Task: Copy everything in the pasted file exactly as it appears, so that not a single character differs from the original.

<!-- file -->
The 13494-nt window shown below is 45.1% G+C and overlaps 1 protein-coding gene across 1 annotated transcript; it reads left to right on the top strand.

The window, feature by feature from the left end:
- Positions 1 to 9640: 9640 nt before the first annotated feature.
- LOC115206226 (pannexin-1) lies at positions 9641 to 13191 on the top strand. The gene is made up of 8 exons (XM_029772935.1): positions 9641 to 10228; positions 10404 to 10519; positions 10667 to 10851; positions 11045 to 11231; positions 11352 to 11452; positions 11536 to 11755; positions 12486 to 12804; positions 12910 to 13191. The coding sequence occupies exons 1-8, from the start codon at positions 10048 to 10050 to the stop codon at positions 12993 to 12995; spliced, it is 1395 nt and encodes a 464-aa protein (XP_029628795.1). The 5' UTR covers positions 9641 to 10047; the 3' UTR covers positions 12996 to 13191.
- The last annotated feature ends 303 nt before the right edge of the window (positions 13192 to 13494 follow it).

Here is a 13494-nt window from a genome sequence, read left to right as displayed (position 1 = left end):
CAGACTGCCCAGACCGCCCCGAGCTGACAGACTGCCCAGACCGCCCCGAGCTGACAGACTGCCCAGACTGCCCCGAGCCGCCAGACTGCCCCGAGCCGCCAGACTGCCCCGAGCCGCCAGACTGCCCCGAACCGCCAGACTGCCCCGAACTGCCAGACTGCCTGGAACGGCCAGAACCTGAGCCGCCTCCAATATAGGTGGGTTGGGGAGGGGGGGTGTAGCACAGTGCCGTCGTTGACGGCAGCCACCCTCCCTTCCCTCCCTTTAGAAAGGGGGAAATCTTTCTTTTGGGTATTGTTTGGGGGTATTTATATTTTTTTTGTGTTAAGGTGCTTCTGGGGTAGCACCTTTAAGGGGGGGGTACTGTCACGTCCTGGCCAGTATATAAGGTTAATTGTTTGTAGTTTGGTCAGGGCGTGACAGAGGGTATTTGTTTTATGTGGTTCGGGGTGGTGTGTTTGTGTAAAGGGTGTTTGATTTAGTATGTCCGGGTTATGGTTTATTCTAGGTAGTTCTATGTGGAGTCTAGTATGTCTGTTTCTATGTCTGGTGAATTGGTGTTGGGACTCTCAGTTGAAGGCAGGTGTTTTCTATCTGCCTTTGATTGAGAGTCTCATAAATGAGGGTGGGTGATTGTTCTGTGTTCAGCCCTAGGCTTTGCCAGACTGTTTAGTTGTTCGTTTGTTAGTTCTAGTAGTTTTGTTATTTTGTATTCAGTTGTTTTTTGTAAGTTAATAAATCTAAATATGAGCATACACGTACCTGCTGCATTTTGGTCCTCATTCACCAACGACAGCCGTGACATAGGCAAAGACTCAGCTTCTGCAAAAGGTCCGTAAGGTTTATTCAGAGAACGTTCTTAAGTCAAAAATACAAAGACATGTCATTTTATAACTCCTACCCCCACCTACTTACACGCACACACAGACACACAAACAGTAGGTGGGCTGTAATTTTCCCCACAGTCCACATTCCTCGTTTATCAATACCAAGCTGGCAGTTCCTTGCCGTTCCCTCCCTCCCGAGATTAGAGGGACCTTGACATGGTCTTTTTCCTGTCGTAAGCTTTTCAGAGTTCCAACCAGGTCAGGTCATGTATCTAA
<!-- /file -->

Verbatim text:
The 13494-nt window shown below is 45.1% G+C and overlaps 1 protein-coding gene across 1 annotated transcript; it reads left to right on the top strand.

The window, feature by feature from the left end:
- Positions 1 to 9640: 9640 nt before the first annotated feature.
- LOC115206226 (pannexin-1) lies at positions 9641 to 13191 on the top strand. The gene is made up of 8 exons (XM_029772935.1): positions 9641 to 10228; positions 10404 to 10519; positions 10667 to 10851; positions 11045 to 11231; positions 11352 to 11452; positions 11536 to 11755; positions 12486 to 12804; positions 12910 to 13191. The coding sequence occupies exons 1-8, from the start codon at positions 10048 to 10050 to the stop codon at positions 12993 to 12995; spliced, it is 1395 nt and encodes a 464-aa protein (XP_029628795.1). The 5' UTR covers positions 9641 to 10047; the 3' UTR covers positions 12996 to 13191.
- The last annotated feature ends 303 nt before the right edge of the window (positions 13192 to 13494 follow it).

Here is a 13494-nt window from a genome sequence, read left to right as displayed (position 1 = left end):
CAGACTGCCCAGACCGCCCCGAGCTGACAGACTGCCCAGACCGCCCCGAGCTGACAGACTGCCCAGACTGCCCCGAGCCGCCAGACTGCCCCGAGCCGCCAGACTGCCCCGAGCCGCCAGACTGCCCCGAACCGCCAGACTGCCCCGAACTGCCAGACTGCCTGGAACGGCCAGAACCTGAGCCGCCTCCAATATAGGTGGGTTGGGGAGGGGGGGTGTAGCACAGTGCCGTCGTTGACGGCAGCCACCCTCCCTTCCCTCCCTTTAGAAAGGGGGAAATCTTTCTTTTGGGTATTGTTTGGGGGTATTTATATTTTTTTTGTGTTAAGGTGCTTCTGGGGTAGCACCTTTAAGGGGGGGGTACTGTCACGTCCTGGCCAGTATATAAGGTTAATTGTTTGTAGTTTGGTCAGGGCGTGACAGAGGGTATTTGTTTTATGTGGTTCGGGGTGGTGTGTTTGTGTAAAGGGTGTTTGATTTAGTATGTCCGGGTTATGGTTTATTCTAGGTAGTTCTATGTGGAGTCTAGTATGTCTGTTTCTATGTCTGGTGAATTGGTGTTGGGACTCTCAGTTGAAGGCAGGTGTTTTCTATCTGCCTTTGATTGAGAGTCTCATAAATGAGGGTGGGTGATTGTTCTGTGTTCAGCCCTAGGCTTTGCCAGACTGTTTAGTTGTTCGTTTGTTAGTTCTAGTAGTTTTGTTATTTTGTATTCAGTTGTTTTTTGTAAGTTAATAAATCTAAATATGAGCATACACGTACCTGCTGCATTTTGGTCCTCATTCACCAACGACAGCCGTGACATAGGCAAAGACTCAGCTTCTGCAAAAGGTCCGTAAGGTTTATTCAGAGAACGTTCTTAAGTCAAAAATACAAAGACATGTCATTTTATAACTCCTACCCCCACCTACTTACACGCACACACAGACACACAAACAGTAGGTGGGCTGTAATTTTCCCCACAGTCCACATTCCTCGTTTATCAATACCAAGCTGGCAGTTCCTTGCCGTTCCCTCCCTCCCGAGATTAGAGGGACCTTGACATGGTCTTTTTCCTGTCGTAAGCTTTTCAGAGTTCCAACCAGGTCAGGTCATGTATCTAA